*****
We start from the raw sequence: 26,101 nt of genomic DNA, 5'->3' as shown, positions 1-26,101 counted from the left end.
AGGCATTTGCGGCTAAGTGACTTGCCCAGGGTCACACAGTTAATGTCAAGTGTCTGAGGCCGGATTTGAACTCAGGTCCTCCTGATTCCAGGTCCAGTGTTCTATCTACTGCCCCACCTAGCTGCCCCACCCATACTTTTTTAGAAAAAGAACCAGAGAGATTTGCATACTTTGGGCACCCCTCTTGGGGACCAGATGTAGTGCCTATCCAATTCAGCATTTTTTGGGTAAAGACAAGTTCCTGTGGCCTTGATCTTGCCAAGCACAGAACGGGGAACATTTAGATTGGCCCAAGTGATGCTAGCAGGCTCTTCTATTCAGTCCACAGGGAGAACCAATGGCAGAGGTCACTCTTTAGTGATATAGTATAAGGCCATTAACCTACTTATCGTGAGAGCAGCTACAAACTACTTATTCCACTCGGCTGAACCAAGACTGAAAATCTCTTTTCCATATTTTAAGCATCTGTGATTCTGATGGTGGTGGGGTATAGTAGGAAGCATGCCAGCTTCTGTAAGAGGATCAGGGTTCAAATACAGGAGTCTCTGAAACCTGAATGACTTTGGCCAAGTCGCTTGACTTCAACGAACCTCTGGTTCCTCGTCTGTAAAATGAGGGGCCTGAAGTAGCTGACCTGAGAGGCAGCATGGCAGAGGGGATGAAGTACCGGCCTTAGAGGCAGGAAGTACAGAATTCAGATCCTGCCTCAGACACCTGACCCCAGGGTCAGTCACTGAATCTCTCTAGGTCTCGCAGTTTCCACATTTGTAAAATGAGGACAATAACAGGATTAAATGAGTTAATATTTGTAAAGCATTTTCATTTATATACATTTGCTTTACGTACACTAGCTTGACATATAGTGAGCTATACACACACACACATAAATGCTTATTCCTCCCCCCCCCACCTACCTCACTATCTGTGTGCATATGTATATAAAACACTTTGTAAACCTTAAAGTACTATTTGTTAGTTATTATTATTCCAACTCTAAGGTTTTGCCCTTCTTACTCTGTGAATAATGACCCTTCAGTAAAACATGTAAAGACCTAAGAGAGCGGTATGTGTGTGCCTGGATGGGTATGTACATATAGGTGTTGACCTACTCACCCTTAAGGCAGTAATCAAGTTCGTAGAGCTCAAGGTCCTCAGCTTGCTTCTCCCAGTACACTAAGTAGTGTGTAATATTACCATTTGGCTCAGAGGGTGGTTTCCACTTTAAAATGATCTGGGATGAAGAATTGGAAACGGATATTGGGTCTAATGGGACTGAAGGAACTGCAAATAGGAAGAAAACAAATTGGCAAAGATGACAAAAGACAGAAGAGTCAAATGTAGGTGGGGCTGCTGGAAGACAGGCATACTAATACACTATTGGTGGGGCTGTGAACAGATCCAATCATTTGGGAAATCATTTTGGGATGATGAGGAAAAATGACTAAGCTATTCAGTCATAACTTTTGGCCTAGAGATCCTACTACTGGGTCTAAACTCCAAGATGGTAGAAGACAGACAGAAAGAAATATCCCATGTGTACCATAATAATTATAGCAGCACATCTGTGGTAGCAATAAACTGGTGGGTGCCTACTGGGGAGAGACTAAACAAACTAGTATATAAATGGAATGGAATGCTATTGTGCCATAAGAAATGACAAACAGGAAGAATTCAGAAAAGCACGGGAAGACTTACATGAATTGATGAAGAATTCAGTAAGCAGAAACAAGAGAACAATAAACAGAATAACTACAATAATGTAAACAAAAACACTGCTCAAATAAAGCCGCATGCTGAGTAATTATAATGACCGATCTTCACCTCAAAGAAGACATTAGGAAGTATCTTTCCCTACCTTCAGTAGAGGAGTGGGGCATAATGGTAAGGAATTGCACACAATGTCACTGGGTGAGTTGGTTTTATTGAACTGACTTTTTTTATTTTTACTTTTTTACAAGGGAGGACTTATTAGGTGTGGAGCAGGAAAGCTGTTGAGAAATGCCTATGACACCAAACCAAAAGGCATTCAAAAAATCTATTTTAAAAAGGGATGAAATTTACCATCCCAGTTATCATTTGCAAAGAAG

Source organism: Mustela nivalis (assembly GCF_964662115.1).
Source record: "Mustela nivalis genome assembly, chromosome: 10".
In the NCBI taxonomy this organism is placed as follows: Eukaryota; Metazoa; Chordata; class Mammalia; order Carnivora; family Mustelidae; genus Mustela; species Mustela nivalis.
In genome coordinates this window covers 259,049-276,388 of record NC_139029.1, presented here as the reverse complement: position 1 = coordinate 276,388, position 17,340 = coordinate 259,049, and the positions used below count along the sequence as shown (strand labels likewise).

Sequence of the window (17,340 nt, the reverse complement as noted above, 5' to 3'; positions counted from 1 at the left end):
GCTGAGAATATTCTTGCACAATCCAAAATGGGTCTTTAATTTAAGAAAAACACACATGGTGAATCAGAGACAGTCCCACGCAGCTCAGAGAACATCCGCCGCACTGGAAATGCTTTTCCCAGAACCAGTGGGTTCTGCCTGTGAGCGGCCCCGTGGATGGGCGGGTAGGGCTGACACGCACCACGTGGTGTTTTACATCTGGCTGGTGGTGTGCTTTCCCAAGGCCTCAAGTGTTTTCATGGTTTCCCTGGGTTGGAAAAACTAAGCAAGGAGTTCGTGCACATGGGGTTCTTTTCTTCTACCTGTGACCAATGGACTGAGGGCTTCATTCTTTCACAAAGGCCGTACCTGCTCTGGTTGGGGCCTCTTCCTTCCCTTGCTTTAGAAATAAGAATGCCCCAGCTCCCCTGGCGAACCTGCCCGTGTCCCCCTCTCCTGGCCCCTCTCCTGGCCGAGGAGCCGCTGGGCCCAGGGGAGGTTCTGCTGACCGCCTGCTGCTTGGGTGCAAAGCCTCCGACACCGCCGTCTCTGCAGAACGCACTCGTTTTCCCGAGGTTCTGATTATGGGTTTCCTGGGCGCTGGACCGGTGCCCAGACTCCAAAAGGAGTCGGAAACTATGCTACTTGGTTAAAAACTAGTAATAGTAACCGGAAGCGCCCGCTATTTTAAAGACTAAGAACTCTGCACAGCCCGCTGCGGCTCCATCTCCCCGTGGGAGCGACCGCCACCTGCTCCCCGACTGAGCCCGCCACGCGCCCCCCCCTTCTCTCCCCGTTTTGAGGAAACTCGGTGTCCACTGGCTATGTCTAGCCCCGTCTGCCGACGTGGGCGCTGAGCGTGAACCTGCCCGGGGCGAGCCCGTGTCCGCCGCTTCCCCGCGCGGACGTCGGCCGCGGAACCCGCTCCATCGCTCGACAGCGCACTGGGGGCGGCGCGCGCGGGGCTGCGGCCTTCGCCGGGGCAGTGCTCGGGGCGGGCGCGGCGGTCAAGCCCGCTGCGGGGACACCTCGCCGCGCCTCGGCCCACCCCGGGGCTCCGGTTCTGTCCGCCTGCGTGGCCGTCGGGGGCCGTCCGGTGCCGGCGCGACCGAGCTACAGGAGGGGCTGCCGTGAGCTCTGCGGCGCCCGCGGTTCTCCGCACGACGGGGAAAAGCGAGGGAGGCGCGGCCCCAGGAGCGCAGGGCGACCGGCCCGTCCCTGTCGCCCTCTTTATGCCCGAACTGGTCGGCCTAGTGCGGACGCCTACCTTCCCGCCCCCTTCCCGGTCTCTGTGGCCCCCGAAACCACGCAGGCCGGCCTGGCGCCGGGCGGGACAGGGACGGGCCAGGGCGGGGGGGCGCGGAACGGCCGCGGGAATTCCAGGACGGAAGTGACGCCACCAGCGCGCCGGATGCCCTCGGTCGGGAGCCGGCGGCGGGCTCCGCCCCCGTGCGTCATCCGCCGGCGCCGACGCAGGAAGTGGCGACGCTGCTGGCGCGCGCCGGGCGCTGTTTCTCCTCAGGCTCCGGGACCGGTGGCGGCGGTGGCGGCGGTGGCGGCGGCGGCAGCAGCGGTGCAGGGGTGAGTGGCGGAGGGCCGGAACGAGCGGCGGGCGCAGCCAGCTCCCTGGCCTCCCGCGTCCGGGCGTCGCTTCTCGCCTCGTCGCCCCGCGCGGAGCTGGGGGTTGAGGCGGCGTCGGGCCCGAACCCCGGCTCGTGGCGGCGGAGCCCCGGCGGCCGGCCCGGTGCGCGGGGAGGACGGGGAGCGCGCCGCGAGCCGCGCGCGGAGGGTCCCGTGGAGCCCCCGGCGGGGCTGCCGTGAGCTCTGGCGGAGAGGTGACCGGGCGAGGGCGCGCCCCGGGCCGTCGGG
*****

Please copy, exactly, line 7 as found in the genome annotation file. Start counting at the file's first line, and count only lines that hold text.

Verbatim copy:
Sequence of the window (17,340 nt, the reverse complement as noted above, 5' to 3'; positions counted from 1 at the left end):